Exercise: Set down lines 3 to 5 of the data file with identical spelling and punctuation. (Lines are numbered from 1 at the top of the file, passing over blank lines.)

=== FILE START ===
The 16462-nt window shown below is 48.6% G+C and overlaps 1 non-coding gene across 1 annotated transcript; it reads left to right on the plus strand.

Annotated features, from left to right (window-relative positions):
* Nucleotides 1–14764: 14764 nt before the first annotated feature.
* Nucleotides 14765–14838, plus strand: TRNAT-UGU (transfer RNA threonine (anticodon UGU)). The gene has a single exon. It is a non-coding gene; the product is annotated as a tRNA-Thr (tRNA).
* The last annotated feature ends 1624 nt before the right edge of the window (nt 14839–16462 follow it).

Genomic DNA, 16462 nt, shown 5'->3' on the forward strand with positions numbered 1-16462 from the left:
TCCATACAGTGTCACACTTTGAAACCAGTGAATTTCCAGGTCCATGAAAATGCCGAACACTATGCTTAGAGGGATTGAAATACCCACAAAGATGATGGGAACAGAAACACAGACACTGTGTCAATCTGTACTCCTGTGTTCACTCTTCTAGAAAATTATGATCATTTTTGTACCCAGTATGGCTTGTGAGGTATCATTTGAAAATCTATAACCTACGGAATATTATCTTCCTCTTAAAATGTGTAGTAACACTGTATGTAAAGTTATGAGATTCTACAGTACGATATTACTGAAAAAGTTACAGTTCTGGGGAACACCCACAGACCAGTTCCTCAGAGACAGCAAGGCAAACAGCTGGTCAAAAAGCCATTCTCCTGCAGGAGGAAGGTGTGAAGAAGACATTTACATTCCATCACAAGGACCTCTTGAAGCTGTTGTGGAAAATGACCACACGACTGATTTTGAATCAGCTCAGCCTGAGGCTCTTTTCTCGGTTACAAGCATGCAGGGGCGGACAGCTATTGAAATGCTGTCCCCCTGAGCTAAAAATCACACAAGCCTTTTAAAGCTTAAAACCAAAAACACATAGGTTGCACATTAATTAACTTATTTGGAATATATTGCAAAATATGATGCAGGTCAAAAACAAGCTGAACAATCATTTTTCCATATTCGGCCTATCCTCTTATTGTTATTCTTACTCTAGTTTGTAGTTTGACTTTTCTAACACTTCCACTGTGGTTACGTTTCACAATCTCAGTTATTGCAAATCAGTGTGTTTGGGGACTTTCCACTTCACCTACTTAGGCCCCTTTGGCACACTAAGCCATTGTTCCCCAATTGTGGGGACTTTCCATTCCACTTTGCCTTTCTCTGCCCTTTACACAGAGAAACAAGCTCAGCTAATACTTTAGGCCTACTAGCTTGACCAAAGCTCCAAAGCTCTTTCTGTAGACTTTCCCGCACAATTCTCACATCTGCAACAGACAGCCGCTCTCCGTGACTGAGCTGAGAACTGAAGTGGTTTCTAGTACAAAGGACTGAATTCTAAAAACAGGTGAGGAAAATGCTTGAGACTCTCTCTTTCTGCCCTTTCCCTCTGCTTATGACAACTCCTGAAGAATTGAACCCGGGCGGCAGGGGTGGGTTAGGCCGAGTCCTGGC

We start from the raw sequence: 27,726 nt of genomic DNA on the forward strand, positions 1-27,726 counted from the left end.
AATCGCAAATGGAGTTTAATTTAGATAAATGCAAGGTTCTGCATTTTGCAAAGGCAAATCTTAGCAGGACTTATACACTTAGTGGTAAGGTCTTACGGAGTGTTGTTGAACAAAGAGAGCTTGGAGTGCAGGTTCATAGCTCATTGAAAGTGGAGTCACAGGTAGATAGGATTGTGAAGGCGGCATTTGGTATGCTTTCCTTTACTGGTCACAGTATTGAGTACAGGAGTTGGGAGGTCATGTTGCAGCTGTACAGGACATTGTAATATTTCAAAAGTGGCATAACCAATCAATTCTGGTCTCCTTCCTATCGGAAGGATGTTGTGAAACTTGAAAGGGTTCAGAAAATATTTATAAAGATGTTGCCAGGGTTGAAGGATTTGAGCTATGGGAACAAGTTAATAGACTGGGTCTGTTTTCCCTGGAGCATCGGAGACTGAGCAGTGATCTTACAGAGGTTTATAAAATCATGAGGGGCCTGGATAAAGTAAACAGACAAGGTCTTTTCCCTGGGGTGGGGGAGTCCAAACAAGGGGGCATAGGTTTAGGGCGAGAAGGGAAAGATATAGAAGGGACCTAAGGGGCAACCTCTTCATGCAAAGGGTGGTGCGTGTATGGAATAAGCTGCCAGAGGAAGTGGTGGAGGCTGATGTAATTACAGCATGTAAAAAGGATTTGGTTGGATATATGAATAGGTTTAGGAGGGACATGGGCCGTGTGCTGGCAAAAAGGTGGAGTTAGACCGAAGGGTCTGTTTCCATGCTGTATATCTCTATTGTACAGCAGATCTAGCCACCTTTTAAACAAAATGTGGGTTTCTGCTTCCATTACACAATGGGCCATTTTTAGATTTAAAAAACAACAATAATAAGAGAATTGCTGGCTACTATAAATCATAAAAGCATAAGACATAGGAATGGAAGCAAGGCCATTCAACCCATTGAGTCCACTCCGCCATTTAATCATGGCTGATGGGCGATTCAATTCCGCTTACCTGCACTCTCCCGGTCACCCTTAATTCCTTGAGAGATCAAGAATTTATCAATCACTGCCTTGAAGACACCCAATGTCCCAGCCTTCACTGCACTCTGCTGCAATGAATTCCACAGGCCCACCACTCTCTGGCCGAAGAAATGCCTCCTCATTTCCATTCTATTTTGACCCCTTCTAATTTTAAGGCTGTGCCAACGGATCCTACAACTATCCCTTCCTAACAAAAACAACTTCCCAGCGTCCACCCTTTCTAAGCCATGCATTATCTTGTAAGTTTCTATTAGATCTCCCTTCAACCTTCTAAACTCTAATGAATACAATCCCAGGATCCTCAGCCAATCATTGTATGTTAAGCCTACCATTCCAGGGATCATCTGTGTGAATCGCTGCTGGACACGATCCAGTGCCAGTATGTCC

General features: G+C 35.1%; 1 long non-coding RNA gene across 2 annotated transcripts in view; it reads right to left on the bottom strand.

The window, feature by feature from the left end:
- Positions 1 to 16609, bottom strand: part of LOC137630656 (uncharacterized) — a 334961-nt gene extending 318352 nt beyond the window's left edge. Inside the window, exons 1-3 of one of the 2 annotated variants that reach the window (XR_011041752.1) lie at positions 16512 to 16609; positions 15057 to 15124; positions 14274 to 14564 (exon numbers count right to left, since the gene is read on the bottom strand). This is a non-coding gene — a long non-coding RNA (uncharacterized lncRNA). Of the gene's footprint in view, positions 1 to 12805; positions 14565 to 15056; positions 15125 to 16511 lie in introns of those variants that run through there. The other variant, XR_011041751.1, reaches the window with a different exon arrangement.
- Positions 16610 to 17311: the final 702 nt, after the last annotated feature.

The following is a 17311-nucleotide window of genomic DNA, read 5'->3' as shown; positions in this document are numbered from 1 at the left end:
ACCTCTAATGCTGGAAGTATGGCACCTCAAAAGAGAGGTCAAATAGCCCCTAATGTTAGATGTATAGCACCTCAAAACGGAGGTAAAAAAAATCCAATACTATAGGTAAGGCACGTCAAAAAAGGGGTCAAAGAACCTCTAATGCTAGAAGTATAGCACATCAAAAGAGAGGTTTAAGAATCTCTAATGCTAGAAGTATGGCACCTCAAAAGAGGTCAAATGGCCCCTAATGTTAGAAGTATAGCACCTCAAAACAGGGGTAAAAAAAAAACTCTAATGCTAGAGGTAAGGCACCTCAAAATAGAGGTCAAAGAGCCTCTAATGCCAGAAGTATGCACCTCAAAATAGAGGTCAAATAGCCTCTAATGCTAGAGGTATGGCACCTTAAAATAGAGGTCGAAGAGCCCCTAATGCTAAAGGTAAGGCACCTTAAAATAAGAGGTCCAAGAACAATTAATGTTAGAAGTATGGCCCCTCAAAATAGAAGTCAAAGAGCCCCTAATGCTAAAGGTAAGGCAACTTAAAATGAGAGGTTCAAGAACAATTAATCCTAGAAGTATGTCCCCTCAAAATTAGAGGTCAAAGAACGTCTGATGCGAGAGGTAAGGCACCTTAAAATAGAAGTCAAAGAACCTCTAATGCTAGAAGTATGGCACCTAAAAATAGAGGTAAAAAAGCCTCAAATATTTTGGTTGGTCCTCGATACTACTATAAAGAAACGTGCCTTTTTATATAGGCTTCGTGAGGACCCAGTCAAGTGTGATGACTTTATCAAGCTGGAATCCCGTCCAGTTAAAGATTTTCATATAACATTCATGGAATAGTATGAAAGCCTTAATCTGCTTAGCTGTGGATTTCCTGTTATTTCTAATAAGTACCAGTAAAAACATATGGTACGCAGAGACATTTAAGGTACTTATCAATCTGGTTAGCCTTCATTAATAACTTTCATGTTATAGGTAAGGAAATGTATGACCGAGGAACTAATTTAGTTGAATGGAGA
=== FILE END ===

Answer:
* Nucleotides 1–14764: 14764 nt before the first annotated feature.
* Nucleotides 14765–14838, plus strand: TRNAT-UGU (transfer RNA threonine (anticodon UGU)). The gene has a single exon. It is a non-coding gene; the product is annotated as a tRNA-Thr (tRNA).
* The last annotated feature ends 1624 nt before the right edge of the window (nt 14839–16462 follow it).